Every year, I join the Flightradar 24 team for a holiday celebration in Sweden. I end up booking SAS to Stockholm due to the carrier's low fares because Norwegian longhaul no longer exists.

I have flown SAS many times on the Newark-Stockholm route and have a good idea of what to expect. SAS pulled a few tricks out of its hat this year which kept it interesting.

SAS released a completely new app for the mobile device. The SAS app is one of the least useful of the major carriers. Many of the functions that are expected of the majors, including check-in, seat assignment and flight information, are handled by the new SAS app for the iPad.

I didn't experience any flight disruptions this year but I think I would have been better off with this more capable app.

Screenshot of an update from the SAS app. This page is displaying the boarding pass from ARN to EWR.

I got a mobile boarding pass from the SAS app, but my SAS Plus premium economy ticket didn't come with priority security at Newark or PreCheck. Terminal B is not a good one. The security screening area was hot but the lines were moving well.

There was not much spare seat available in the SAS lounge before both of the airline's flights. There was only one hot food option at the SAS lounge at Newark and it was a pan of lasagna.

The lasagna in the SAS Newark lounge. Two pans of the pasta are flanked by rolls and dishes.

The product and service on SAS was mostly unchanged but there was one exception.

I am always disappointed when an aircraft doesn't have overhead air gaspers, but the SAS Plus seat on the A330 was quite comfortable.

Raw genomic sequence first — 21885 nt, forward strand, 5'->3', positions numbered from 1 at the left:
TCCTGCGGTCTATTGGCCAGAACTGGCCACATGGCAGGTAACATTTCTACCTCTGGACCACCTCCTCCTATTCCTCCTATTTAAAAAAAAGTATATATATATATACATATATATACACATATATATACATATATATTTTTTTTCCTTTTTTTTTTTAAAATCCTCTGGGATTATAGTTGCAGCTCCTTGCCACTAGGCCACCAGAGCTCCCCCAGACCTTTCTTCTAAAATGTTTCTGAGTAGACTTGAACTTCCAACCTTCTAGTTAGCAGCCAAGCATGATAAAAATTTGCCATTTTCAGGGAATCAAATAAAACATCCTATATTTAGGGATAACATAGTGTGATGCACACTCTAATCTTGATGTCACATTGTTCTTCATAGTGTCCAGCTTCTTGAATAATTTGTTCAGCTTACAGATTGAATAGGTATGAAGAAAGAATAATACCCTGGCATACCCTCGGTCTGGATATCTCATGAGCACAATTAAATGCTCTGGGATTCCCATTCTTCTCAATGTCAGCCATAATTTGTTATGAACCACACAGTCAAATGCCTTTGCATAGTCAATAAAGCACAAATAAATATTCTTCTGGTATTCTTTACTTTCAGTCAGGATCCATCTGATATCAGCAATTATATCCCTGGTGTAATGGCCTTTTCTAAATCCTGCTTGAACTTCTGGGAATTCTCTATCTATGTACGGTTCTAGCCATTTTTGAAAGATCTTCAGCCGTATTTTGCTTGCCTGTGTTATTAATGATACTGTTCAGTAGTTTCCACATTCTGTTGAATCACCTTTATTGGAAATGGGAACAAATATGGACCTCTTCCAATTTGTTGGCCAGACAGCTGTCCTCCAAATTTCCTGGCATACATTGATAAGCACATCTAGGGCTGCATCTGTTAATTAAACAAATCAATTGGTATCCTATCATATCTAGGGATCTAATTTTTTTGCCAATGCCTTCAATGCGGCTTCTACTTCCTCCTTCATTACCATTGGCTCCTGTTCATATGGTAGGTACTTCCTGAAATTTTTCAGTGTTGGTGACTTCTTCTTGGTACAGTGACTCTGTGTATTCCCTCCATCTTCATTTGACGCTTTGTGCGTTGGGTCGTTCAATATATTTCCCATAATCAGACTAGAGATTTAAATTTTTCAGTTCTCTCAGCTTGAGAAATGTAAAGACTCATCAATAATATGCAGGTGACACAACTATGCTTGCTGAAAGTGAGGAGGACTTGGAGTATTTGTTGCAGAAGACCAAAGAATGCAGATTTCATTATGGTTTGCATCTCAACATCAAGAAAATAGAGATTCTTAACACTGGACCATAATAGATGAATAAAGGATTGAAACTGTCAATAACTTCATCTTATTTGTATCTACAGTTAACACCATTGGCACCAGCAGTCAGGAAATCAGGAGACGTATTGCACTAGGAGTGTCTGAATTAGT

Inflight entertainment offerings have always been a weakness of SAS. SAS has traditionally loaded so little content that I can't find any to watch. A random selection of single episodes of TV shows and 38 movies were included in last year's baggage.

SAS had 77 movies loaded and 64 in the English language. SAS had a content selection of 61 films. The entire season of Peacemaker was included in the entire season of SAS.

For the first time on SAS, I didn’t have to dip into my emergency iPad reserve of content.

Seatback IFE screen is showing the content selection for SAS passengers.

SAS has finally increased its content game, but some of it was hard to watch due to the amount of editing that went into it.

Much like watching a movie on basic cable in the 1990s, some of the movies had laughably bad dubbing over naughty words and even some entire scenes removed due to content.


Why wouldn't an airline change content for a while? I can't think of anything. The presentation of Peacemaker left in all verbal content and nudity. GoFIGURE.

SAS gives free inflight internet to passengers in its premium classes. A download speed of 5.91 Mbps was offered by the Panasonic eX Connect system. The internet didn't work after the first two hours. I didn't mind because this was a red eye. For the return, the wi-fi worked well.

The pokey dinner service on my flight from Newark to Stockholm wasn't the fastest I've seen. I found the choice of chicken or pasta with an entree of more pasta to be very odd.

The return flight featured a lasagna bolognese dish served with a more appropriate fish and veggie appetizer, while the pre-arrival snack dish of some rather dry meat and a very sad salad left something to be desired.

Inflight lasagna meal displayed on the aircraft tray table with some other snacks and a desert.

I asked the cabin crew if I could get a cheese thinbread roll and they said it was a higher quality option.

With a totally refreshed mobile app, free Wi-Fi in premium cabins, and a consistent inflight product, SAS brings a solid transatlantic option to the table. There is, of course, room for some improvement such as adding more entertainment content, but the bones of a very good experience are there.

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The author credited all images.